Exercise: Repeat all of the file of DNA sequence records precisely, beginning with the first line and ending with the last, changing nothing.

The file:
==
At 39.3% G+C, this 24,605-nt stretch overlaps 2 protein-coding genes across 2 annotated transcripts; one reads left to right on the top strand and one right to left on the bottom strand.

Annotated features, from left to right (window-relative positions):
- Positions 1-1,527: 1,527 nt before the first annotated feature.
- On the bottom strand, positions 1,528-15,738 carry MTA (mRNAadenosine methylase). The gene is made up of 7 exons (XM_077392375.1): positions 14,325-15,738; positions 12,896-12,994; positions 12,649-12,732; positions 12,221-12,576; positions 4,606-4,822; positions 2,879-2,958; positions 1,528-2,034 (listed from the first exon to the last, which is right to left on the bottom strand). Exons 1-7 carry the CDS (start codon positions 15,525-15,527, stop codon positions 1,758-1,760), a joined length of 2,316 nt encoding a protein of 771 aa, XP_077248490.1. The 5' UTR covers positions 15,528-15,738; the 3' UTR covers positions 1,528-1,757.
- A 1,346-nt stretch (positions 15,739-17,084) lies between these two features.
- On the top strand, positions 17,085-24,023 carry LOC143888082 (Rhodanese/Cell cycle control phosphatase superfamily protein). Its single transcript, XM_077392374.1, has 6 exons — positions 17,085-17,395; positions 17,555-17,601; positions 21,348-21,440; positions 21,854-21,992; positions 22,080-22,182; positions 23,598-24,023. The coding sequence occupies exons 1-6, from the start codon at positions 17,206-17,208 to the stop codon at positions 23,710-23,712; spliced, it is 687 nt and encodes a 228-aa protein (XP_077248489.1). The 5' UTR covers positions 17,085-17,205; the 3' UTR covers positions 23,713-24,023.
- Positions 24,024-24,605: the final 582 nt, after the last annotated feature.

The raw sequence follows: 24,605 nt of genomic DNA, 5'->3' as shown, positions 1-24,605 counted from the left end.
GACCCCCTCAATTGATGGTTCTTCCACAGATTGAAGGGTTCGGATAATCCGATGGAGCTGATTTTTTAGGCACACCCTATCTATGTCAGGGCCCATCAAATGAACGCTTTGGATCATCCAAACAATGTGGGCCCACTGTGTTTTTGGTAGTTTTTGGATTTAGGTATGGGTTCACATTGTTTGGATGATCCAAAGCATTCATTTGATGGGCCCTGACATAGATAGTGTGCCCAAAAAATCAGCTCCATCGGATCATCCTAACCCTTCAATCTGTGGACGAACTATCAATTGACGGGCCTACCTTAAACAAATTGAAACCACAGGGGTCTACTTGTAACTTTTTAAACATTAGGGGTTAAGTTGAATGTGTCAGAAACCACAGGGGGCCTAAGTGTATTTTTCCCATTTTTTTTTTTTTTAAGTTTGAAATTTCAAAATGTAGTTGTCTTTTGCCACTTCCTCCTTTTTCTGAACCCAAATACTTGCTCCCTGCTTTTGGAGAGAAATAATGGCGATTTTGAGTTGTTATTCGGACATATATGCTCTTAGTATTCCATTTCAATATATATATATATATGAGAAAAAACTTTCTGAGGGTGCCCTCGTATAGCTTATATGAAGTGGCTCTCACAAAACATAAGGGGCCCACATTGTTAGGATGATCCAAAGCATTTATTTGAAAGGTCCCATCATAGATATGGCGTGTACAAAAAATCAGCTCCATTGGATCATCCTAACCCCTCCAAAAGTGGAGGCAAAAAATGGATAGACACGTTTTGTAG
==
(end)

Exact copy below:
At 39.3% G+C, this 24,605-nt stretch overlaps 2 protein-coding genes across 2 annotated transcripts; one reads left to right on the top strand and one right to left on the bottom strand.

Annotated features, from left to right (window-relative positions):
- Positions 1-1,527: 1,527 nt before the first annotated feature.
- On the bottom strand, positions 1,528-15,738 carry MTA (mRNAadenosine methylase). The gene is made up of 7 exons (XM_077392375.1): positions 14,325-15,738; positions 12,896-12,994; positions 12,649-12,732; positions 12,221-12,576; positions 4,606-4,822; positions 2,879-2,958; positions 1,528-2,034 (listed from the first exon to the last, which is right to left on the bottom strand). Exons 1-7 carry the CDS (start codon positions 15,525-15,527, stop codon positions 1,758-1,760), a joined length of 2,316 nt encoding a protein of 771 aa, XP_077248490.1. The 5' UTR covers positions 15,528-15,738; the 3' UTR covers positions 1,528-1,757.
- A 1,346-nt stretch (positions 15,739-17,084) lies between these two features.
- On the top strand, positions 17,085-24,023 carry LOC143888082 (Rhodanese/Cell cycle control phosphatase superfamily protein). Its single transcript, XM_077392374.1, has 6 exons — positions 17,085-17,395; positions 17,555-17,601; positions 21,348-21,440; positions 21,854-21,992; positions 22,080-22,182; positions 23,598-24,023. The coding sequence occupies exons 1-6, from the start codon at positions 17,206-17,208 to the stop codon at positions 23,710-23,712; spliced, it is 687 nt and encodes a 228-aa protein (XP_077248489.1). The 5' UTR covers positions 17,085-17,205; the 3' UTR covers positions 23,713-24,023.
- Positions 24,024-24,605: the final 582 nt, after the last annotated feature.

The raw sequence follows: 24,605 nt of genomic DNA, 5'->3' as shown, positions 1-24,605 counted from the left end.
GACCCCCTCAATTGATGGTTCTTCCACAGATTGAAGGGTTCGGATAATCCGATGGAGCTGATTTTTTAGGCACACCCTATCTATGTCAGGGCCCATCAAATGAACGCTTTGGATCATCCAAACAATGTGGGCCCACTGTGTTTTTGGTAGTTTTTGGATTTAGGTATGGGTTCACATTGTTTGGATGATCCAAAGCATTCATTTGATGGGCCCTGACATAGATAGTGTGCCCAAAAAATCAGCTCCATCGGATCATCCTAACCCTTCAATCTGTGGACGAACTATCAATTGACGGGCCTACCTTAAACAAATTGAAACCACAGGGGTCTACTTGTAACTTTTTAAACATTAGGGGTTAAGTTGAATGTGTCAGAAACCACAGGGGGCCTAAGTGTATTTTTCCCATTTTTTTTTTTTTTAAGTTTGAAATTTCAAAATGTAGTTGTCTTTTGCCACTTCCTCCTTTTTCTGAACCCAAATACTTGCTCCCTGCTTTTGGAGAGAAATAATGGCGATTTTGAGTTGTTATTCGGACATATATGCTCTTAGTATTCCATTTCAATATATATATATATATGAGAAAAAACTTTCTGAGGGTGCCCTCGTATAGCTTATATGAAGTGGCTCTCACAAAACATAAGGGGCCCACATTGTTAGGATGATCCAAAGCATTTATTTGAAAGGTCCCATCATAGATATGGCGTGTACAAAAAATCAGCTCCATTGGATCATCCTAACCCCTCCAAAAGTGGAGGCAAAAAATGGATAGACACGTTTTGTAG